NEW YORK - Stocks finished moderately lower yesterday as further signs of economic deterioration dampened investors' enthusiasm about the Federal Reserve's record interest-rate cut.

Stocks declined early on after a larger-than-expected loss from Morgan Stanley offered fresh evidence of the obstacles the battered financial industry still faces. The company posted a loss of $2.37 billion, or $2.34 a share, for the fiscal fourth quarter. The report came a day after rival Goldman Sachs Group Inc. posted its first quarterly loss since going public in 1999.

Some selling had been expected after Tuesday's huge rally. The moves came after the central bank lowered its federal-funds-rate target to a range of zero to 0.25 percent.

But stocks struggled to hold on to the big gains logged the day before as investors grappled with signs of a worsening economy, including more layoffs and plunging oil prices, and the magnitude of the Fed's actions.

Still, despite yesterday's decline, investors have been rather resilient in recent trading sessions, an encouraging sign for analysts who say they believe the market might be stabilizing after the unrelenting selling of the last three months.

The Dow Jones industrial average fell 99.80, or 1.12 percent, to 8,824.34, after falling as much as 146 points. The Standard & Poor's 500 index slipped 8.76, or 0.96 percent, to 904.42, and the Nasdaq composite index fell 10.58, or 0.67 percent, to 1,579.31.

But the Russell 2000 index of smaller companies was up 3.74, or 0.77 percent, to 486.59.

Evidence of a still-weakening job market exacerbated investors' concerns. Cooper Tire & Rubber Co. said yesterday that it would cut 1,300 jobs and close a plant in Georgia, while Newell Rubbermaid Inc. is reducing its salaried workforce as much as 10 percent. It also slashed its fourth-quarter and full-year profit guidance.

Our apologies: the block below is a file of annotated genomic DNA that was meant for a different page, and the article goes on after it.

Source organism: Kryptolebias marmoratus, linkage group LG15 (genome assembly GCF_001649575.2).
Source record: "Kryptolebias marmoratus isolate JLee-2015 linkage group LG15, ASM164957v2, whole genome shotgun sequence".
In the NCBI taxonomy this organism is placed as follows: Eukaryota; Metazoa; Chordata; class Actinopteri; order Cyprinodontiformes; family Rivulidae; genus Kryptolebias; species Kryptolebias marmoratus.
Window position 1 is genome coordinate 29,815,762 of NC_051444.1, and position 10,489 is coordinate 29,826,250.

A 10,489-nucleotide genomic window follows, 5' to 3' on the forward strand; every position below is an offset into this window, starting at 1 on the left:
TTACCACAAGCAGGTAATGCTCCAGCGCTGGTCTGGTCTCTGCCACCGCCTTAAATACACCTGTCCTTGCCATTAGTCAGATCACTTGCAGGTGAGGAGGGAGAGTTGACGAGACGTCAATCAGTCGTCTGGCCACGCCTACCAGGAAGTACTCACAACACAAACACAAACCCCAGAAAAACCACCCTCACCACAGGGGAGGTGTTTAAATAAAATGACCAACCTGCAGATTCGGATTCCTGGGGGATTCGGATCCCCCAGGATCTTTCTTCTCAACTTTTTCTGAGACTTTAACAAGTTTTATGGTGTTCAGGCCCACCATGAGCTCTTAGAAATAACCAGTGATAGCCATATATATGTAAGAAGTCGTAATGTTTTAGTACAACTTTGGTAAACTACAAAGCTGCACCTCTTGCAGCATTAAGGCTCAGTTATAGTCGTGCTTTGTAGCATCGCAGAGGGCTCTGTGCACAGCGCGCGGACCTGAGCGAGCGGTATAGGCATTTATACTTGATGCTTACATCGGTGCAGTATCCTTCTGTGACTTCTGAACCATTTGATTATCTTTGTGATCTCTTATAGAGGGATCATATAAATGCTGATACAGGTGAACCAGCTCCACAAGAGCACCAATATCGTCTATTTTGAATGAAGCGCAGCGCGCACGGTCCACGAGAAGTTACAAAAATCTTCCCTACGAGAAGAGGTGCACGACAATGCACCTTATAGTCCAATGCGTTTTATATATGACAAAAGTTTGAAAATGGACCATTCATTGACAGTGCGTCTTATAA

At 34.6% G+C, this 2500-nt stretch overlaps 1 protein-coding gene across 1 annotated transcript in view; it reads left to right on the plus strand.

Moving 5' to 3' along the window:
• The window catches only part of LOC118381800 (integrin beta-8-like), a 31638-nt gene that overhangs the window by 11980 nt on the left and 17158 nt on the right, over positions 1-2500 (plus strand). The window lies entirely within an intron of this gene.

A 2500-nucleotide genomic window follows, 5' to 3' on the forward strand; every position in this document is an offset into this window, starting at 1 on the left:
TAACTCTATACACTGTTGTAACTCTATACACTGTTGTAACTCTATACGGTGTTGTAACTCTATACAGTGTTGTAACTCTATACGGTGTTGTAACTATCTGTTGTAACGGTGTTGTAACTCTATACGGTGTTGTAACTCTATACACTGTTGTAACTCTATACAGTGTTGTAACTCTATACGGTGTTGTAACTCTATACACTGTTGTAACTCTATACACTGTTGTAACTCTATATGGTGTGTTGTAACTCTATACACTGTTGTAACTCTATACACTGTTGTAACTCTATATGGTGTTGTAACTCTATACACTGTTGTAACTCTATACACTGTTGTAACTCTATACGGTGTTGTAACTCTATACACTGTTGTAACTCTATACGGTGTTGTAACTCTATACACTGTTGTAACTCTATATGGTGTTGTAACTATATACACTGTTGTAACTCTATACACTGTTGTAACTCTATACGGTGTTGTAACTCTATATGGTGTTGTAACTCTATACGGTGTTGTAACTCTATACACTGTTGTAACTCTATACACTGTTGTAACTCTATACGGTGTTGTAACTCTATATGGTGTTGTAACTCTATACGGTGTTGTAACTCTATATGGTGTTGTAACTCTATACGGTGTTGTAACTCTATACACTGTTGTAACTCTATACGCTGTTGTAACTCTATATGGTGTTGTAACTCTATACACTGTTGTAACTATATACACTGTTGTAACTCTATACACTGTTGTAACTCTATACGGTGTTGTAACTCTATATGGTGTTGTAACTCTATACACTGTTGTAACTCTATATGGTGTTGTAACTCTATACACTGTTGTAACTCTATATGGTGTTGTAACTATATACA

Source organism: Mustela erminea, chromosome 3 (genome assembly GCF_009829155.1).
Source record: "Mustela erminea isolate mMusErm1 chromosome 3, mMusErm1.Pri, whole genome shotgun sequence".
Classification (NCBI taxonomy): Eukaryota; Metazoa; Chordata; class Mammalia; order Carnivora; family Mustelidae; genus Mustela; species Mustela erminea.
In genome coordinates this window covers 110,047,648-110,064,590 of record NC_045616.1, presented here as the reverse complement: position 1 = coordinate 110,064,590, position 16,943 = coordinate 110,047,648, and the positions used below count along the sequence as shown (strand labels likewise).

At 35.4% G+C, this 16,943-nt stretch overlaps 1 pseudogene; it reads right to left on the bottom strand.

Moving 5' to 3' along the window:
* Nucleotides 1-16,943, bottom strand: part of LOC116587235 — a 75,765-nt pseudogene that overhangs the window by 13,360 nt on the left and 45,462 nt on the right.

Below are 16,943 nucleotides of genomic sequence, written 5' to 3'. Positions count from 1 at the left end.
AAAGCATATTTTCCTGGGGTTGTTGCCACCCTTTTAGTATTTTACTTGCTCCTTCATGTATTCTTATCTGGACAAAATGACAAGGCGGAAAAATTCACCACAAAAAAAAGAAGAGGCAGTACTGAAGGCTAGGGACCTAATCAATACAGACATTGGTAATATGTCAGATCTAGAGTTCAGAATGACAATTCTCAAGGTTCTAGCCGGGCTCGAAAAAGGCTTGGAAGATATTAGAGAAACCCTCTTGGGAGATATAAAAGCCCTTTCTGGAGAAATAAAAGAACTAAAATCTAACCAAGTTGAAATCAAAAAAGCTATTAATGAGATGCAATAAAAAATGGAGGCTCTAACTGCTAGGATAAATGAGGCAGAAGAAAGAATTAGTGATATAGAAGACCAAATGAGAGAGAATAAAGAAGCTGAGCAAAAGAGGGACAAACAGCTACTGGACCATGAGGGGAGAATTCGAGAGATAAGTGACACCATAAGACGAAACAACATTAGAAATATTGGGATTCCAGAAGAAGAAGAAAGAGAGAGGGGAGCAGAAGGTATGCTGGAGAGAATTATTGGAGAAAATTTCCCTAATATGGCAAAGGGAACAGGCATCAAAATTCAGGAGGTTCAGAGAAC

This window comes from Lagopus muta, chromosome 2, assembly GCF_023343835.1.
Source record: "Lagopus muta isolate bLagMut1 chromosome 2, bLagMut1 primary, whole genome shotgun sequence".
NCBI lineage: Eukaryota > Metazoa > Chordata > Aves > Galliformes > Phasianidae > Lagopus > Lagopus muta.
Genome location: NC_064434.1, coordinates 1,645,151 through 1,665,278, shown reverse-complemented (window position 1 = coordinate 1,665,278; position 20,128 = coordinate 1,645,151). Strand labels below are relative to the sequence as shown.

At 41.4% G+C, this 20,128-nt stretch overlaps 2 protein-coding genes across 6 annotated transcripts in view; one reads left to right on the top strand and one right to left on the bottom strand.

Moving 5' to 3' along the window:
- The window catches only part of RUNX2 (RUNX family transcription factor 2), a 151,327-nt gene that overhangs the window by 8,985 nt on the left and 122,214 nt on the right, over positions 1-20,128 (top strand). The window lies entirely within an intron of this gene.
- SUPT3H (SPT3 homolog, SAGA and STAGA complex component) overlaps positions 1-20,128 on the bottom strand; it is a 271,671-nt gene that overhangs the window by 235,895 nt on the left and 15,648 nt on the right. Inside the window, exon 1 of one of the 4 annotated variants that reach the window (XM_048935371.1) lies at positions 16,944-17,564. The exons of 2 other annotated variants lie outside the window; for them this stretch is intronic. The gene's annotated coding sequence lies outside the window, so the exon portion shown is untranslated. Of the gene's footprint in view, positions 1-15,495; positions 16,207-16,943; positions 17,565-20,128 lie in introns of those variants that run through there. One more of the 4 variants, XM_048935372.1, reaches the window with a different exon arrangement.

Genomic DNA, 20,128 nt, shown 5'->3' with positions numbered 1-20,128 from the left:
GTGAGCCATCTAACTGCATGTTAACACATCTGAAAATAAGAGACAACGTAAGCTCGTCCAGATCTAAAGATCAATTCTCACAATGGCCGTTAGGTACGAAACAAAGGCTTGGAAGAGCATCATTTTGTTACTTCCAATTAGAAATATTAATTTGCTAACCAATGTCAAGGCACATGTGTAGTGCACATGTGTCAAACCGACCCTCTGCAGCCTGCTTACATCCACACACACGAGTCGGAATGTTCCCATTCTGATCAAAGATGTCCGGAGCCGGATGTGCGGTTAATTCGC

Meanwhile, the fraud investigation of money manager Bernard L. Madoff progressed yesterday, as the Securities and Exchange Commission looked into the relationship between Madoff's niece and a former SEC attorney who reviewed Madoff's business.

SEC Chairman Christopher Cox blamed regulators for a decade-long failure to investigate Madoff, who is accused of running a $50 billion Ponzi scheme. Cox said staff attorneys never bothered to seek a formal commission-approved investigation that would have forced Madoff to surrender vital information under subpoena.

Some financial stocks rebounded late yesterday. After being down as much as 8 percent earlier, Morgan Stanley shares gained 37 cents, or 2.29 percent, to close at $16.50. Goldman Sachs added $2.78, or 3.66 percent, to $78.78.

Energy stocks slumped on falling oil prices. Chevron Corp. dropped $2.19, or 2.77 percent, to $76.82, while Exxon Mobil Corp. lost $2.08, or 2.50 percent, to $81.06.

Oil prices tumbled below $40 for the first time since the summer of 2004 yesterday despite an announcement from OPEC that it planned a production cut of 2.2 million barrels a day.